In response to my last article “The Curry Goat was Sublime”, a fellow St. Lucian abroad added his thoughts,
“One does not even need to stretch one’s thinking to find great utilization for our folks in the development programmes of the Caribbean countries. Matters as simple as networking will yield untold benefits for us, national conferences on selected subject matters, such as town planning, traffic, mathematics, ICT and other related technical subject areas. We continue to perform dismally in Math and Languages, and yet we have people in the Diaspora helping out those disadvantaged kids out there but we could not be bothered to invite them here to share their experience with us and possibly make a contribution.”
We continue with top down development planning and policy. We hire foreign consultants at the highest rates, who can barely speak our language to come to give us solutions, many of which yield little returns. It is time our government and leaders recognize and engage our own. The first step in doing so is identifying the location and composition of our Diaspora. In Jamaica the Diaspora Unit at the UWI has set up a web portal with a database of Jamaican professionals based in the US, Canada and UK. This is a good strategy that other countries can follow. If managed properly we can use this database to match local needs to talent and resources in the Diaspora. As a researcher, I know that data is important. It can tell us many things; it can tell us who makes up our Diaspora, their capacity, their value and it can help us measure the impact that our people abroad can have on our socioeconomic development.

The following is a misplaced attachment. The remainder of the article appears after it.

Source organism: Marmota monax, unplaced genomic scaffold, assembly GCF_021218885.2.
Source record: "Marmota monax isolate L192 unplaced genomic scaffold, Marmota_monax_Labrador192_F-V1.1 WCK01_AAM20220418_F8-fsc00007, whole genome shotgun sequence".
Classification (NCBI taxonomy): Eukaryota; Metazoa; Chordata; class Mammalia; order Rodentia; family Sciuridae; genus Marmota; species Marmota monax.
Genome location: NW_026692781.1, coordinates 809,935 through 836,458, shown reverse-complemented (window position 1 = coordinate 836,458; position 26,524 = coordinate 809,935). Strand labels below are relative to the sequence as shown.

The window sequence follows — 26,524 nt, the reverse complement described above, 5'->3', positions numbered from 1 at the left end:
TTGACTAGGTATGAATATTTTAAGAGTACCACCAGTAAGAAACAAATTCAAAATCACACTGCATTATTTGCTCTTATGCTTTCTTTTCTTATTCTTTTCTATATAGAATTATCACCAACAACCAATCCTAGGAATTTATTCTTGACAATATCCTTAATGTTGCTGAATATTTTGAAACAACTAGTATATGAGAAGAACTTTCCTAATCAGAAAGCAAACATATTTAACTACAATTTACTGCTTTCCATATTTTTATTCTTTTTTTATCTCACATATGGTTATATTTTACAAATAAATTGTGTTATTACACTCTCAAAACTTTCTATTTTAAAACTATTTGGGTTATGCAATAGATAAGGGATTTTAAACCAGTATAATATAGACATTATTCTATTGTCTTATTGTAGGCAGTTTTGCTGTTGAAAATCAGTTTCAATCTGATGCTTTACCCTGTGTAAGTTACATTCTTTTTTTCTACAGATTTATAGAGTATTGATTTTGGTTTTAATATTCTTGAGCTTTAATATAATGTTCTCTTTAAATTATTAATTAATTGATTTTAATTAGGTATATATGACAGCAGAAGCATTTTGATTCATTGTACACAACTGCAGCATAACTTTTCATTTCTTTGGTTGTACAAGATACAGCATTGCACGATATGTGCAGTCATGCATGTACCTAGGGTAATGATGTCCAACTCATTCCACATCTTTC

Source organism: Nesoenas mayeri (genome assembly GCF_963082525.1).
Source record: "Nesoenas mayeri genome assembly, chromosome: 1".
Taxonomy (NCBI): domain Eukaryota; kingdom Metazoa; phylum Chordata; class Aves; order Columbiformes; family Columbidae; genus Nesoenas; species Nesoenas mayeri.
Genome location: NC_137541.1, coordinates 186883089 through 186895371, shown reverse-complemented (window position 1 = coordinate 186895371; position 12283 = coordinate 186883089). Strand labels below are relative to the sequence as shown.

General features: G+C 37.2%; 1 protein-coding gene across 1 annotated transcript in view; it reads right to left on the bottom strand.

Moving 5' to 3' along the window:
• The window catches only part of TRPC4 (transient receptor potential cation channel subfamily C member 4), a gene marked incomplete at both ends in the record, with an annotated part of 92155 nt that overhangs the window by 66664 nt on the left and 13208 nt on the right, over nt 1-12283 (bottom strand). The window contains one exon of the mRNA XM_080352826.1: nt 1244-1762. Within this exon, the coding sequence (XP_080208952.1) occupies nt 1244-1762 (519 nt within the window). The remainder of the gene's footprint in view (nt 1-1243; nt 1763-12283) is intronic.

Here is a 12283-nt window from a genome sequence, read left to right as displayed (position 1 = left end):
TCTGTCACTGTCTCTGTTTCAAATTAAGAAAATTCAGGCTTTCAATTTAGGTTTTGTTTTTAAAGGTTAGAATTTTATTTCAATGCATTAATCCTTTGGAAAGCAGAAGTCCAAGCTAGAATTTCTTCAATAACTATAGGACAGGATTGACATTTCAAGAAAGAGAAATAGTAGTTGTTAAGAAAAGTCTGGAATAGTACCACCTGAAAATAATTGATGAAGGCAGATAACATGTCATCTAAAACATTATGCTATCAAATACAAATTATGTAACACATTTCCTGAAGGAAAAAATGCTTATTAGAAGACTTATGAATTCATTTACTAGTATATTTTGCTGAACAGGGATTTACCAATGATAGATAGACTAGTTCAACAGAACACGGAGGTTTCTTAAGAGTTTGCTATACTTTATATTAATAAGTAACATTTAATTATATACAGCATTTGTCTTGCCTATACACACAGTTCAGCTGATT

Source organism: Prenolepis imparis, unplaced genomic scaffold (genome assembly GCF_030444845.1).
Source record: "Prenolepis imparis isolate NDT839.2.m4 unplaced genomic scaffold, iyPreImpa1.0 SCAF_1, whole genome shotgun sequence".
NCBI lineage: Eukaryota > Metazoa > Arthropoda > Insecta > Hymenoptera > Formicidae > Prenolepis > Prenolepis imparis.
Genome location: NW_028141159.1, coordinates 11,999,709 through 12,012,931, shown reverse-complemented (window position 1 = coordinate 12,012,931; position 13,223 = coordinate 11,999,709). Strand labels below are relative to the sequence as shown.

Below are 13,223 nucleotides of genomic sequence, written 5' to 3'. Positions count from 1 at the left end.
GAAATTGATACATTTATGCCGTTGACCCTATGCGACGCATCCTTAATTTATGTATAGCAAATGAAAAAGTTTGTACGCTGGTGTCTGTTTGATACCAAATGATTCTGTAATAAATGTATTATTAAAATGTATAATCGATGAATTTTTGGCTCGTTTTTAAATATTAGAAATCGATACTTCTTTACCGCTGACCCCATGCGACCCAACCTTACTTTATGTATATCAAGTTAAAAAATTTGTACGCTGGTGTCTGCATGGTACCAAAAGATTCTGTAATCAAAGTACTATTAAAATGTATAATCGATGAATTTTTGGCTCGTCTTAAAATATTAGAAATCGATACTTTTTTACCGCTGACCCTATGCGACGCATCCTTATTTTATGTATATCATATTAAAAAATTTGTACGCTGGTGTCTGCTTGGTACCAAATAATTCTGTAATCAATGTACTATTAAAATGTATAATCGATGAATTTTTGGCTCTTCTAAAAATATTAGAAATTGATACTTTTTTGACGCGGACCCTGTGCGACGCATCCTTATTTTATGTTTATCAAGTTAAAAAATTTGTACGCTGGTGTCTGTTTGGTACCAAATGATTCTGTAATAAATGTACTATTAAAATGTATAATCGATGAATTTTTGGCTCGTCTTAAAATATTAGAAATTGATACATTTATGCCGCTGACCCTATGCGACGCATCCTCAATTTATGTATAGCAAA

Dr. Natasha Mortley is a Sociologist and Research Specialist based at UWI, Mona, Jamaica. She is the author of the book “St. Lucian Women on the Move: The Impact of Gender Relations on Migration Decisions. Natasha.firstname.lastname@example.org